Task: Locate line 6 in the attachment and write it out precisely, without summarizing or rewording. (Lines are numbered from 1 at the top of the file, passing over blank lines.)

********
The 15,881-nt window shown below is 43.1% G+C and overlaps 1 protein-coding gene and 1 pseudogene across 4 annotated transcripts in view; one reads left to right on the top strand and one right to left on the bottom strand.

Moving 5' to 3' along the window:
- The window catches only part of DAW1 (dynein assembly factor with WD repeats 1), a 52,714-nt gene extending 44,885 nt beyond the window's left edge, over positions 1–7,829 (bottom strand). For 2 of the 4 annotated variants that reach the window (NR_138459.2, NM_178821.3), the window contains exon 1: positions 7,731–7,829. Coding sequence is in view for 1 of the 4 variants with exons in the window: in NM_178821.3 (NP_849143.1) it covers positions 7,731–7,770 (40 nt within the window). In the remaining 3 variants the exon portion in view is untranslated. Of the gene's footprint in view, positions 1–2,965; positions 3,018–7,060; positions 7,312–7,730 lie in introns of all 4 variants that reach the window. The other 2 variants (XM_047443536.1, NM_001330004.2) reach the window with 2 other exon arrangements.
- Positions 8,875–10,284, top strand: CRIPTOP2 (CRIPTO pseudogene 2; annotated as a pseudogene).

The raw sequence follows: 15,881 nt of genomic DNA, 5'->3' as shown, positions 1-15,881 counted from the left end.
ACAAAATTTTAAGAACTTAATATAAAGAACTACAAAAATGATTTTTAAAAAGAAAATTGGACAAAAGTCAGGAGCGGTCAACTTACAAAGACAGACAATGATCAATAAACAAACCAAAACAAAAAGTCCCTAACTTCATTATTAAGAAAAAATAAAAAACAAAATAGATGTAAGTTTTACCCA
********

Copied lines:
ACAAAATTTTAAGAACTTAATATAAAGAACTACAAAAATGATTTTTAAAAAGAAAATTGGACAAAAGTCAGGAGCGGTCAACTTACAAAGACAGACAATGATCAATAAACAAACCAAAACAAAAAGTCCCTAACTTCATTATTAAGAAAAAATAAAAAACAAAATAGATGTAAGTTTTACCCA